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Tuesday 8 September 2020

The lowdown: All you need to know about Certified Organic Wine

September is Organic Awareness Month, but what exactly does "organic" mean on a wine label. 

Tony Ingle, chief winemaker for leading organic producers Angove, took time out to explain exactly what wine drinkers are getting. 

And that's timely as Australia’s peak organic certifying body, Australian Certified Organic (ACO) has revealed that sales of certified organic products have increased by 50% since the onset of the Covid-19 pandemic. 

Australia’s leading certified organic wine brand, Angove Organic, is at the helm of the movement, with 35% increase in sales compared to 2019. 

Angove has also introduced Naturalis, a new certified organic wine range made exclusively for the independent and on-premise trade.

“Due to the heightened focus on maintaining optimal health in the face of the pandemic, we have seen a continued increase in conversion and resulting growth in our Angove Organic wines, as seen across the organic industry, in sales at this time” says Sophie Angove, viticulturist and fifth-generation family member at Angove Family Winemakers.

“Across the globe, consumers, particularly millennials, are living more sustainably, and have been increasingly focused on consuming products with minimal intervention, chemical free and good for the planet”, she said.

This year marks the 14th anniversary of Angove Family Winemakers farming and making wine under organic certification with 100% of our vineyards certified organic. 

Ingle (right), a former merchant banker who changed careers to follow his passion, says: “Ask our teams in the vineyards, many of whom have worked for years with pesticides and chemical fertilisers, donning masks, gloves and protective gear – they will tell you, that not only is the wine better-tasting and gentler on the palate, but working in chemical-free vineyards makes for a completely different work experience."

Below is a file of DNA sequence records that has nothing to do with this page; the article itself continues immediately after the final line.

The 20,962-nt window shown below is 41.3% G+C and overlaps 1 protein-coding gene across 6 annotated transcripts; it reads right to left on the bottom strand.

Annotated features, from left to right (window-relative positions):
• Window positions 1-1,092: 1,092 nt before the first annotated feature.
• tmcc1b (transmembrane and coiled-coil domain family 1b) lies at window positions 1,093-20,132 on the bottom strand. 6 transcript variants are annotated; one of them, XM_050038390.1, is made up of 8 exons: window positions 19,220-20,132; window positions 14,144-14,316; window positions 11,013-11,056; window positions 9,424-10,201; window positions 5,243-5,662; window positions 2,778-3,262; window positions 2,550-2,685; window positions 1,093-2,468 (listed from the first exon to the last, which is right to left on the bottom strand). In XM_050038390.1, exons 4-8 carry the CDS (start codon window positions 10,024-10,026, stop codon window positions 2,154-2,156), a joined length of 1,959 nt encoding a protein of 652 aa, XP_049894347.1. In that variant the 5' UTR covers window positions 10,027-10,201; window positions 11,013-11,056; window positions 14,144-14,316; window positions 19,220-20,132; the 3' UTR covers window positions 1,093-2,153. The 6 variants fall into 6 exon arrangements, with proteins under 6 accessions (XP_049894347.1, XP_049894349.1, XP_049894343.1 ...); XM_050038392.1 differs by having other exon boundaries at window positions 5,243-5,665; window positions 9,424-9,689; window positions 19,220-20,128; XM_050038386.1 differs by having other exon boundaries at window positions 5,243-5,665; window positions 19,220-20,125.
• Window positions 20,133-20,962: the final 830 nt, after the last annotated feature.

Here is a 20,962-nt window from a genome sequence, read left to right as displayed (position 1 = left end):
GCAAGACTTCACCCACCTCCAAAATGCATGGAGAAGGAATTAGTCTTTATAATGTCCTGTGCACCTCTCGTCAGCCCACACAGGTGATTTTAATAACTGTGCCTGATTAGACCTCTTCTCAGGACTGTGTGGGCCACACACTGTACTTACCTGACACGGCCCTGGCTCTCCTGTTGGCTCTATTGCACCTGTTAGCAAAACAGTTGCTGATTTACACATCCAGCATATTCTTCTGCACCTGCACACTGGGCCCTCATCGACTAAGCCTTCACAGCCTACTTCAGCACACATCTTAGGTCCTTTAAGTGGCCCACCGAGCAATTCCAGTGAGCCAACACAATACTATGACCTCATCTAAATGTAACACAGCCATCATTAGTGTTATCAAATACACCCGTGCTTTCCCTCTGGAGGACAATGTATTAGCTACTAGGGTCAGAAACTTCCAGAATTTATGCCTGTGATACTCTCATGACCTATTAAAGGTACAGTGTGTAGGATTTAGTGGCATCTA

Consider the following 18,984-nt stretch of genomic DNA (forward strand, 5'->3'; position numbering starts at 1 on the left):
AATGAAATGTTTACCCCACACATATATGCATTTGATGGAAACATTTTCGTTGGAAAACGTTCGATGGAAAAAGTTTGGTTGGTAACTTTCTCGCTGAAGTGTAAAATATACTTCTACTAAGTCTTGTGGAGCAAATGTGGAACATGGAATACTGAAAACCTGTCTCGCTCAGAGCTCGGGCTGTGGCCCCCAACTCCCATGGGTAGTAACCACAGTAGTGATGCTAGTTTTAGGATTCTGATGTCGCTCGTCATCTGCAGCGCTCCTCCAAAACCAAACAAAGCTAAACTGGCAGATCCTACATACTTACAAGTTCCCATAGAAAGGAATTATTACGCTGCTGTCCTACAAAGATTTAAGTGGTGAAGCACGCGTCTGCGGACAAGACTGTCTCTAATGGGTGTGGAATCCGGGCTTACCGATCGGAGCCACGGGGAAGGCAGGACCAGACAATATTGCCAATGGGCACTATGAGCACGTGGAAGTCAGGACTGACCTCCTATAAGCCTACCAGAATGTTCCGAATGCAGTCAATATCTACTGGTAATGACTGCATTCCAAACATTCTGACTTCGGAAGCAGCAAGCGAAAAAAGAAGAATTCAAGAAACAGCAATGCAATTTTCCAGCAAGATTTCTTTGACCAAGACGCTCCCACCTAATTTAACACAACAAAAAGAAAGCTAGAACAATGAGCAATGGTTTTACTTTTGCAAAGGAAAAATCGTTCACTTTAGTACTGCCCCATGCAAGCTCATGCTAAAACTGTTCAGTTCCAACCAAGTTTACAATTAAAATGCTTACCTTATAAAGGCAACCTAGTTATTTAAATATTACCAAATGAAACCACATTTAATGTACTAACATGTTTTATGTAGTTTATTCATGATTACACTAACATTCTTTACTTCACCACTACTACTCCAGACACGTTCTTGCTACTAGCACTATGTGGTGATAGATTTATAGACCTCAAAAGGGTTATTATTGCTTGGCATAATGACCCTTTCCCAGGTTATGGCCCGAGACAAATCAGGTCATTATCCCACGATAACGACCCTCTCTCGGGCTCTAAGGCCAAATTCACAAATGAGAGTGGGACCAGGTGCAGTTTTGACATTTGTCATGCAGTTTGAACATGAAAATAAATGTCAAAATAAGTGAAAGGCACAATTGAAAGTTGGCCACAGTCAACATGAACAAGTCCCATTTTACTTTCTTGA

Here is what Ingle has to say:

What is Certified Organic Wine?
Certified Organic Wine has been made without any chemicals or synthetic inputs. This means no synthetic fertilisers, pesticides, fungicides or herbicides. At no stage during the grape growing or wine-making processes are non-organic inputs used.

Is there any difference between Certified Organic Wine and natural wine?
Many people assume that “natural” wine is the same thing as Certified Organic Wine, but they’re actually quite different. The Certified Organic winemaking process has to follow strict rules with accreditation only achieved after a rigorous three-year assessment. Natural wine, on the other hand, doesn’t have to follow any rules, protocols, guidelines or certifications. The Certified Organic Wine label reassures consumers and gives you peace of mind as to the authenticity and purity of the product you are buying.

What does Certified Organic Wine taste like?
We have found a greater depth of flavour in grapes from our organically certified vineyards in comparison to grapes from conventional wineries. This, in turn, results in wines with deeper flavours. It is only natural, when the winemaking process is 100% organic, that the vine is healthier and the grapes have a richer flavour.

How does the Certified Organic winemaking process contribute towards environmental sustainability?
At Angove Family Winemakers, we strive to be a world leader in sustainable practices that encourage biodiversity, reduce landfill and greenhouse gas emissions, and protect the natural ecosystem. As no chemicals or synthetic inputs are used in the organic wine-making process the vines themselves are stronger and more resilient. Organic vines need less water supplied to them because the soil is built up with more compost and organic matter, which in turn holds the water far better - increasing the vines’ likelihood of doing better in drought conditions. No chemical residue is left on the plants or in the surrounding soil and groundwater. This reduces chemical runoff into drinking water and coastal areas which would otherwise impact marine life, wildlife and plants.

Are Certified Organic Wines vegan?
Although wine is made from grapes, many conventional wines on the market are not vegan. Conventional wines often use animal-derived fining-agents to remove protein and yeast. These fining agents include milk, egg whites and isinglass-made from the float bladder of the sturgeon fish. Our range of Certified Organic Wines do not use any animal-based fining products. 

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